| Feb 21, 2019
The Fight Continues
Over 250,000 patients tested
It's thanks to your incredible support that we were able to continue our fight against landmines and tuberculosis in late 2018 and early 2019 - we've certainly been kept busy and great progress has been made.
From the 24th to 27th of October 2018, we attend the 49th World Conference on Lung Health of International Union Against Tuberculosis and Lung Health (The Union) in The Hague, The Netherlands. The Hague Union conference welcomed more than 4,000 delegates from around the world, and united researchers and health professionals committed to Lung Health and to the fight against tuberculosis (TB). It was inspired by emerging science as well as the recent political commitments made at the UN High-Level Meeting on TB.
Our contribution showed that in 2017, after opening the new Dar es Salaam lab and introducing same-day TB testing of the samples, 81% of the newly diagnosed TB patients started TB treatment, compared to 71% in the year before. These results support that the combination of our faster diagnostic service and patient tracking are key in achieving higher treatment initiation rates among TB patients in Tanzania.
This month, we reached the landmark of having re-tested over a quarter of a million patients with signs and symptoms of tuberculosis (TB), across sites, since the APOPO TB-detection research program began in 2007.
Our programs work within government health systems to support over 100 partner clinics in Tanzania, Mozambique and Ethiopia in their fight against TB. According to estimates of the World Health Organization (WHO), about half of the TB patients in these countries are ‘missed’. Some remain untested or unreported because of social or economic barriers that prevent them from accessing healthcare at their local clinics. Yet even when patients are able to overcome these barriers, the quality of health systems varies and there are limitations to the available diagnostic tools at clinics, resulting in some patients being sent home undiagnosed and without treatment.
Globally, the WHO estimates that just over a third of the 10 million TB patients were “missed”, which translates to 3.6 million people each year who have not received a diagnosis or appropriate treatment. To improve detection, diagnosis and treatment rates, WHO, the Stop TB Partnership and the Global Fund launched a new initiative in 2018 which set the target of providing quality care to 40 million people with TB from 2018 to 2022.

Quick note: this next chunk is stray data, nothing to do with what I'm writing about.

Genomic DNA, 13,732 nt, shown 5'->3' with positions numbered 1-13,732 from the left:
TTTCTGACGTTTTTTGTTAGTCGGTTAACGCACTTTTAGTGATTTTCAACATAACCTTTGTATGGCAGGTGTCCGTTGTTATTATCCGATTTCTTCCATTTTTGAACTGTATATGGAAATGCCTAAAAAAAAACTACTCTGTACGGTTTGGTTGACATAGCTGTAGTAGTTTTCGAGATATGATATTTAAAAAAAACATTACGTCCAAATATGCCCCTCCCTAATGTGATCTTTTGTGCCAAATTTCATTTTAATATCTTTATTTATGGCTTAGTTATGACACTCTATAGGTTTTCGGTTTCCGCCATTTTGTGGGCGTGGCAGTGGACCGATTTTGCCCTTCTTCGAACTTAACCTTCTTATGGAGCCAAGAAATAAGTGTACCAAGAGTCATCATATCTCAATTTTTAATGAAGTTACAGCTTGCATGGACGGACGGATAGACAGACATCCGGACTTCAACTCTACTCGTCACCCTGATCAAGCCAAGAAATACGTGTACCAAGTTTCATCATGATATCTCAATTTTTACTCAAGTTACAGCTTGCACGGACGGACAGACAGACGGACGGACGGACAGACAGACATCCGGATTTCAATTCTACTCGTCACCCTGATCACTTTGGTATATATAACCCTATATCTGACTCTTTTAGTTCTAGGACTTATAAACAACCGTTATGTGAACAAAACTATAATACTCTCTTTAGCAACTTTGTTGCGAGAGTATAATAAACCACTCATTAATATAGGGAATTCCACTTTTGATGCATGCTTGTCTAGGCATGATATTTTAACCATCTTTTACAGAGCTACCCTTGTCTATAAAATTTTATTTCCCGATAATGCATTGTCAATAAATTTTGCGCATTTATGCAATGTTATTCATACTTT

On 17th December 2018, we met with the Cambodia Mine Action Center's (CMAC) Director-General and His Excellency Heng Ratana in Phnom Penh to sign a memorandum of understanding for the continuation of APOPO’s Mine Detection Rat and CMAC mine clearance operations in Siem Reap province in 2019.
His Excellency Heng Ratana explained that CMAC has been integrating mine detection rats into its programs since 2015 and has achieved remarkable results. He hopes this partnership will enable clearing over 1,500,000 m2 in 2019.
As part of an integrated capacity, mine detection animals will significantly increase productivity and allow the return of much-needed land back to affected communities more quickly and cost-effectively.
On 16th January 2019 we, along with our partner CMAC, were thrilled to announce the completion of a minefield in Dai Ao village of the Sre Noi Commune in Varin District. A handover ceremony was held to release 520,257 square meters of land back to the community that was cleared in the second half of 2018.
The land was officially handed back to the villagers of Dai Ao who were living in and around the large minefield, until APOPO arrived and started clearing the land, metre by metre. In a country where poverty is widespread, cultivating land is an important source of income. When the ground is contaminated with landmines this can create an impossible choice. All too often, the urgent need to support growing families means using dangerous ground is necessary.
The clearance was carried out using 3 different teams that worked tirelessly together for 6 months – a vegetation cutting machine team to prepare the land before the rat teams go on, a landmine detection rat (MDR) team of 8 handlers and 12 rats, a manual demining team using metal detectors to confirm rat findings and prepare boxes for the rats. They found and safely destroyed 187 landmines and 120 unexploded remnants of war (UXO).
Thank you for your incredible support through 2018 and into 2019. With your continued support we'll be able to bring safety and good health to the people we serve.
APOPO at the World Conference on Lung Health
APOPO renews partnership with CMAC for 2019
Delivering safety to families in Cambodia